Oct 23, 2014 03:27 PM EDT
A number of literature has discussed the harm and benefits of alcohol consumption, whose effects vary depending on the amount consumed and other factors such as age, lifestyle, present health condition, and even gender. However, the general consensus is simple: large amounts of alcohol in any form are detrimental to your overall health. And binge drinking is all that much worse.
A new study conducted by Dr. Sarah Twitchell of the Boston Children's Hospital found that binge drinking amongst young adult men may not only cause major health issues in the short term, but also leads to chronic increased blood pressure.
The research team analyzed data from the Growing Up Today Study (GUTS), a study of children who were 8 to 14 years old in 1996 and were followed with detailed surveys every 1 to 2 years. Some 8,605 participants completed the 2010 survey which led to the significant findings.
The study, entitled "Adolescent Alcohol Use and the Development of Hypertension in Early Adulthood", revealed that adult men who had engaged in binge drinking over the past year had 1.7 times increased likelihood of developing hypertension, which is different from what was observed in adult and teenage women where binge drinking had no association with hypertension. In fact, the study showed that young adult women who had light to moderate alcohol use enjoyed a significantly reduced likelihood of hypertension, with 45 to 62 percent less chances of having high blood pressure.
Additionally, excessive drinking in adolescent males was not found to be significantly associated with the risk of developing hypertension.
The researchers found young adult men were 70 percent more likely to develop high blood pressure if they binge drank frequently in the previous year, even after researchers adjusted the data to account for weight, age, race and smoking, according to Twichell.
A study by the National Survey on Drug Use and Health found that there were 10.8 million underage (between 12 to 20 years of age) Americans who consumed alcohol, with 7.2 million being binge drinkers.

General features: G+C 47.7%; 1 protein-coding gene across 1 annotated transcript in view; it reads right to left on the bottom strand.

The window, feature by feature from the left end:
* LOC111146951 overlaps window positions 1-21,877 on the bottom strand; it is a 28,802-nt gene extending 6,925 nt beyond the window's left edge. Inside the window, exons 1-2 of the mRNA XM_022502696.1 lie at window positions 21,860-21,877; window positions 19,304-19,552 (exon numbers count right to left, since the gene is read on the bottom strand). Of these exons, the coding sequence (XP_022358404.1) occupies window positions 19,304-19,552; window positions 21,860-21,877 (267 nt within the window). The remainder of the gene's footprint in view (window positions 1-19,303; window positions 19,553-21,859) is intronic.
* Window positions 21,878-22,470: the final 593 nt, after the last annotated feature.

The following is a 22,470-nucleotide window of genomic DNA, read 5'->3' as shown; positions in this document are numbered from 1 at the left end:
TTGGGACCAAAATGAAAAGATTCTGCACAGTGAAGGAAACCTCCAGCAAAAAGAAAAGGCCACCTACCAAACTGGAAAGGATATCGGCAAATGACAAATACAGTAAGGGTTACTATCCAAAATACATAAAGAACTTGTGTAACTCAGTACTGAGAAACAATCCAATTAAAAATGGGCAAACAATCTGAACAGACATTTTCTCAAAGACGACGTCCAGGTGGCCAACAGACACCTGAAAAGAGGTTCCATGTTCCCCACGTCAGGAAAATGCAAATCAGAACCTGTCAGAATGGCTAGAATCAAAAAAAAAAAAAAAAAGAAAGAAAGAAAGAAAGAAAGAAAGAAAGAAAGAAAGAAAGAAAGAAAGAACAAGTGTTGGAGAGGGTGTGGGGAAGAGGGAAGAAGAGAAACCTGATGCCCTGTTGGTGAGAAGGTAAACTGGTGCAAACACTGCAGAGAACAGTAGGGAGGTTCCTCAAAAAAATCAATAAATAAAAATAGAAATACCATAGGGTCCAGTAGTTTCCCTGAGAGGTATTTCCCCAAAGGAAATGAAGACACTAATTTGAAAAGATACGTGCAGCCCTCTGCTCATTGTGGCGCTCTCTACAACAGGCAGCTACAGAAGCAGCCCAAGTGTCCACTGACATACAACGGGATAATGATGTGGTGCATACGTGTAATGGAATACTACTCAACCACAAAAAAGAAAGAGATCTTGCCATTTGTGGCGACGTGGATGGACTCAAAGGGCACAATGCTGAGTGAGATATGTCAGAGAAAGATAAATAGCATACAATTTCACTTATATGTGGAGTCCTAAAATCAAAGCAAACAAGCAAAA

According to HealthDay, binge drinking has been associated with neurocognitive impairments. It is also associated with other health problems, such as accidental injuries, alcohol poisoning, sexually transmitted diseases, cardiovascular diseases, liver diseases, sexual dysfunction, and uncontrolled diabetes.
Dr. Guy Mayeda, cardiologist at Good Samaritan Hospital in Los Angeles, said that for a long time, researchers have been aware of a link between heavy alcohol consumption and high blood pressure, "but this study reveals how early it can start."
"The thought is that in your 20s, you're invincible and immune to all these middle-aged diseases like heart disease and hypertension, but this study shows that young adult males who binge drink have higher instances of blood pressure," Mayeda said.
"Usually when you first drink, your blood pressure drops, but when you're binge drinking, when you stop the binge, there's a withdrawal. For people going through alcohol withdrawal, their heart rate goes up high and their blood pressure goes up high," Mayeda added.
Dr. Sarah Samaan, cardiologist and co-chair of the echocardiography laboratory at Legacy Heart Center in Plano, Texas, added that the blood vessels shrink during withdrawal following a binge drinking. "Binge drinking may also increase adrenaline levels and raise levels of other hormones and blood chemicals like cortisol, which are associated with high blood pressure," she said. "Since hypertension raises the risk for heart disease, stroke and kidney disease, young men who binge drink put themselves in harm's way in more ways than one."
Samaan also gave other possibilities related to physical differences among the participants. "Young women and teen boys typically have lower blood pressure readings, so it's likely that even binge drinking will not cause the blood pressure to rise about the 'normal' threshold," she said. "For women, it's possible that estrogen has some protective effect on blood pressure, although there is no way to determine that from this study."
The findings of this study will be presented in Philadelphia during the American Society of Nephrology's Kidney Week 2014 on November 11-16.
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